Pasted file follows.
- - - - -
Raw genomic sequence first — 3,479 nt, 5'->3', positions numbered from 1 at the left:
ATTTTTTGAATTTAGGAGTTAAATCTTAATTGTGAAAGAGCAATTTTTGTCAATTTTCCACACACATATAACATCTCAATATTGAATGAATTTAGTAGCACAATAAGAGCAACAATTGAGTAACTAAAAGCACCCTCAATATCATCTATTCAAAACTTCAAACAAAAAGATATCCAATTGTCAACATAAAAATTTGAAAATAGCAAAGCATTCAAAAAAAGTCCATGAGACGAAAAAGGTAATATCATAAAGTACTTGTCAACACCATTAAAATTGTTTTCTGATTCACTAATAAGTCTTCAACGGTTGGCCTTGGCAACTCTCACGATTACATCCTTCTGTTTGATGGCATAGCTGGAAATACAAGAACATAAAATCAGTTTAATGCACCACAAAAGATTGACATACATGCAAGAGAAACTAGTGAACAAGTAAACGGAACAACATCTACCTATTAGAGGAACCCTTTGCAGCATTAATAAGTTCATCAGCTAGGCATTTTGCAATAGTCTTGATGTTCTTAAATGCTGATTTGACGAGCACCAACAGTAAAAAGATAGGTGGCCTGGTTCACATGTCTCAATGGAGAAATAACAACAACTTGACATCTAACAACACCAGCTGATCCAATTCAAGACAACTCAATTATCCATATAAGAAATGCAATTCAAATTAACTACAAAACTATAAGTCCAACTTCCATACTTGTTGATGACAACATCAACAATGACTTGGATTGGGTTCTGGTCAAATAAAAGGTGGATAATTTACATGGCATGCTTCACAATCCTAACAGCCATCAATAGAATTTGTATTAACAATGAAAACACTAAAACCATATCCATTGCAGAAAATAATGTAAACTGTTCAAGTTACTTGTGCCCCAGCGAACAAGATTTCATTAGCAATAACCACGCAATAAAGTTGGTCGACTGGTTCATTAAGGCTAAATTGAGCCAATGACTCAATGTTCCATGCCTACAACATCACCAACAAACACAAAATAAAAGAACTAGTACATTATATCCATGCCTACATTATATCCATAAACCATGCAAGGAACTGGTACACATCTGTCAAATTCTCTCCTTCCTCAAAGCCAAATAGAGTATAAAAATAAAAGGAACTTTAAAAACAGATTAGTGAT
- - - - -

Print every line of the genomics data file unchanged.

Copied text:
Raw genomic sequence first — 3,479 nt, 5'->3', positions numbered from 1 at the left:
ATTTTTTGAATTTAGGAGTTAAATCTTAATTGTGAAAGAGCAATTTTTGTCAATTTTCCACACACATATAACATCTCAATATTGAATGAATTTAGTAGCACAATAAGAGCAACAATTGAGTAACTAAAAGCACCCTCAATATCATCTATTCAAAACTTCAAACAAAAAGATATCCAATTGTCAACATAAAAATTTGAAAATAGCAAAGCATTCAAAAAAAGTCCATGAGACGAAAAAGGTAATATCATAAAGTACTTGTCAACACCATTAAAATTGTTTTCTGATTCACTAATAAGTCTTCAACGGTTGGCCTTGGCAACTCTCACGATTACATCCTTCTGTTTGATGGCATAGCTGGAAATACAAGAACATAAAATCAGTTTAATGCACCACAAAAGATTGACATACATGCAAGAGAAACTAGTGAACAAGTAAACGGAACAACATCTACCTATTAGAGGAACCCTTTGCAGCATTAATAAGTTCATCAGCTAGGCATTTTGCAATAGTCTTGATGTTCTTAAATGCTGATTTGACGAGCACCAACAGTAAAAAGATAGGTGGCCTGGTTCACATGTCTCAATGGAGAAATAACAACAACTTGACATCTAACAACACCAGCTGATCCAATTCAAGACAACTCAATTATCCATATAAGAAATGCAATTCAAATTAACTACAAAACTATAAGTCCAACTTCCATACTTGTTGATGACAACATCAACAATGACTTGGATTGGGTTCTGGTCAAATAAAAGGTGGATAATTTACATGGCATGCTTCACAATCCTAACAGCCATCAATAGAATTTGTATTAACAATGAAAACACTAAAACCATATCCATTGCAGAAAATAATGTAAACTGTTCAAGTTACTTGTGCCCCAGCGAACAAGATTTCATTAGCAATAACCACGCAATAAAGTTGGTCGACTGGTTCATTAAGGCTAAATTGAGCCAATGACTCAATGTTCCATGCCTACAACATCACCAACAAACACAAAATAAAAGAACTAGTACATTATATCCATGCCTACATTATATCCATAAACCATGCAAGGAACTGGTACACATCTGTCAAATTCTCTCCTTCCTCAAAGCCAAATAGAGTATAAAAATAAAAGGAACTTTAAAAACAGATTAGTGAT